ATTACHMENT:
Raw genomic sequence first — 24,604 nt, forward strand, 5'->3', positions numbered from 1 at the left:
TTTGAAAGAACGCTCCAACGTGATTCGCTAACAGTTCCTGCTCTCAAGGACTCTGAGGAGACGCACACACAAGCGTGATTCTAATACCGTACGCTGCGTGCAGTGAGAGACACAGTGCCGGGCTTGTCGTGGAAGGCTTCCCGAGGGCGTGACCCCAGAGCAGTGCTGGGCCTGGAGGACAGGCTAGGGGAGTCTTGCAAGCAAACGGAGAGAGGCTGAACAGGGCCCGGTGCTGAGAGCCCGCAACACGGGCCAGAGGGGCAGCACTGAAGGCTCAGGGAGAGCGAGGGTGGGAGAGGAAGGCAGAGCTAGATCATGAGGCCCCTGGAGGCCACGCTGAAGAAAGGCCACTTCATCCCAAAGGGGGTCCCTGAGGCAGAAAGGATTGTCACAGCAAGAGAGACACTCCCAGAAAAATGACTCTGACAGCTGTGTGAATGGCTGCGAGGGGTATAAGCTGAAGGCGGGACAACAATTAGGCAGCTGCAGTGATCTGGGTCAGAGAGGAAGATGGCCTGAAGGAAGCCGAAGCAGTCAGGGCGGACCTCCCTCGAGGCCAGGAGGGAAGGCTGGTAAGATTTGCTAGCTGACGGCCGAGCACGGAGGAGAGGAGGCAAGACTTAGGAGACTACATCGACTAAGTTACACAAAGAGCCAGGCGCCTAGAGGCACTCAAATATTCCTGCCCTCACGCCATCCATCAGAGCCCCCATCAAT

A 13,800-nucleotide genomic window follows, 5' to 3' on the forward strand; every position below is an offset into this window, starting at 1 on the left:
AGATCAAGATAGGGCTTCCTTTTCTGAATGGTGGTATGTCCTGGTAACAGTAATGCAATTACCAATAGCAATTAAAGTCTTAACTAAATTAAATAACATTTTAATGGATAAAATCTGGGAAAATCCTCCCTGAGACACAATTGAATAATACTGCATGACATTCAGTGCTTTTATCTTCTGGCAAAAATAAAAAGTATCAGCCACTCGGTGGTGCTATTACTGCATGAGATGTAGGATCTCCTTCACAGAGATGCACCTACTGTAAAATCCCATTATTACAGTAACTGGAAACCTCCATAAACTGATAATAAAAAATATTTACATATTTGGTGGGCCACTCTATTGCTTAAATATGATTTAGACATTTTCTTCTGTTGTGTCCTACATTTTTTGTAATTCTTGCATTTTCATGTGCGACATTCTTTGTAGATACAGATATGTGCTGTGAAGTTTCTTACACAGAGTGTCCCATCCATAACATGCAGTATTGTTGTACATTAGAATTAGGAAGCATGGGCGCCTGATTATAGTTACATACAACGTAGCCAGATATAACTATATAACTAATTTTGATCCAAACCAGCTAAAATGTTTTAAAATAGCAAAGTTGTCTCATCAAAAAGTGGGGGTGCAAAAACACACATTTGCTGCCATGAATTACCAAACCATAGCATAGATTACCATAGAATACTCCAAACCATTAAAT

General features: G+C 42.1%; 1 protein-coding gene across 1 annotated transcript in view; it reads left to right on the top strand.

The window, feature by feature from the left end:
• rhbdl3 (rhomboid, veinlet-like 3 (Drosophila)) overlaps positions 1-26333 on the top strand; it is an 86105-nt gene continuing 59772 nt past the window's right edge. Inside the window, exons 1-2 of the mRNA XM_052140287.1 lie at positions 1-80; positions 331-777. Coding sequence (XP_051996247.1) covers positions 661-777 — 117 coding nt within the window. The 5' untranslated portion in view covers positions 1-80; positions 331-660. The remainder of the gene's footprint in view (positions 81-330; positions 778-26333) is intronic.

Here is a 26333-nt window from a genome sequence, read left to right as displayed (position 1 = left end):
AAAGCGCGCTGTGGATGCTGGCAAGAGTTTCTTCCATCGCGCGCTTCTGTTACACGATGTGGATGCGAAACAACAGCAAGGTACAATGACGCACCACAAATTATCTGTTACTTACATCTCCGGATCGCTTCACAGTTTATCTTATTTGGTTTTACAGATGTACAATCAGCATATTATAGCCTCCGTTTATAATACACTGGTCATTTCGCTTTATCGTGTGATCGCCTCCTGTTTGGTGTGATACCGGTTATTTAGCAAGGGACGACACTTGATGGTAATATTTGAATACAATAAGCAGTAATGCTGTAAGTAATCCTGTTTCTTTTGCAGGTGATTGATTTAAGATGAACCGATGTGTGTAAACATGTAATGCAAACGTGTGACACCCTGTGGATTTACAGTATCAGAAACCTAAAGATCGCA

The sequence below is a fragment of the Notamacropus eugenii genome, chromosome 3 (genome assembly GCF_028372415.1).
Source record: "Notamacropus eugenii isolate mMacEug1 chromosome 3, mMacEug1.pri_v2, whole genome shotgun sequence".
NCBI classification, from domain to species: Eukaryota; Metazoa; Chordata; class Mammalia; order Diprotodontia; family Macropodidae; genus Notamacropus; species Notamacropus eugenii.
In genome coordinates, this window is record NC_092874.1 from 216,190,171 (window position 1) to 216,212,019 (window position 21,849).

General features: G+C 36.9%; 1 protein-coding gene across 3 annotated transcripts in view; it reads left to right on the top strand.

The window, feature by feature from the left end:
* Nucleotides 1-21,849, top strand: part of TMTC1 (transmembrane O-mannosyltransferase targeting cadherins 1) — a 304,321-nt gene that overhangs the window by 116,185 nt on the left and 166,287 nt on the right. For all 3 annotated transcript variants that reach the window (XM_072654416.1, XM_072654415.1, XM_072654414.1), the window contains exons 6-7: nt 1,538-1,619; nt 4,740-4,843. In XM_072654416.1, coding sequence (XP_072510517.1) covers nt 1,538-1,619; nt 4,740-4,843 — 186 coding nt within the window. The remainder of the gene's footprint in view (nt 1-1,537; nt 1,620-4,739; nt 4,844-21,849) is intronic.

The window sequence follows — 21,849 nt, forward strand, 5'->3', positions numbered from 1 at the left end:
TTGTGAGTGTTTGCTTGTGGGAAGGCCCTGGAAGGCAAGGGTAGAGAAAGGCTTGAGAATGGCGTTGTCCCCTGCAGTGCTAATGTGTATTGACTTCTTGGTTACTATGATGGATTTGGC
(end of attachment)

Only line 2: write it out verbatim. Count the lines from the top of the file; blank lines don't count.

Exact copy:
TTTGAAAGAACGCTCCAACGTGATTCGCTAACAGTTCCTGCTCTCAAGGACTCTGAGGAGACGCACACACAAGCGTGATTCTAATACCGTACGCTGCGTGCAGTGAGAGACACAGTGCCGGGCTTGTCGTGGAAGGCTTCCCGAGGGCGTGACCCCAGAGCAGTGCTGGGCCTGGAGGACAGGCTAGGGGAGTCTTGCAAGCAAACGGAGAGAGGCTGAACAGGGCCCGGTGCTGAGAGCCCGCAACACGGGCCAGAGGGGCAGCACTGAAGGCTCAGGGAGAGCGAGGGTGGGAGAGGAAGGCAGAGCTAGATCATGAGGCCCCTGGAGGCCACGCTGAAGAAAGGCCACTTCATCCCAAAGGGGGTCCCTGAGGCAGAAAGGATTGTCACAGCAAGAGAGACACTCCCAGAAAAATGACTCTGACAGCTGTGTGAATGGCTGCGAGGGGTATAAGCTGAAGGCGGGACAACAATTAGGCAGCTGCAGTGATCTGGGTCAGAGAGGAAGATGGCCTGAAGGAAGCCGAAGCAGTCAGGGCGGACCTCCCTCGAGGCCAGGAGGGAAGGCTGGTAAGATTTGCTAGCTGACGGCCGAGCACGGAGGAGAGGAGGCAAGACTTAGGAGACTACATCGACTAAGTTACACAAAGAGCCAGGCGCCTAGAGGCACTCAAATATTCCTGCCCTCACGCCATCCATCAGAGCCCCCATCAAT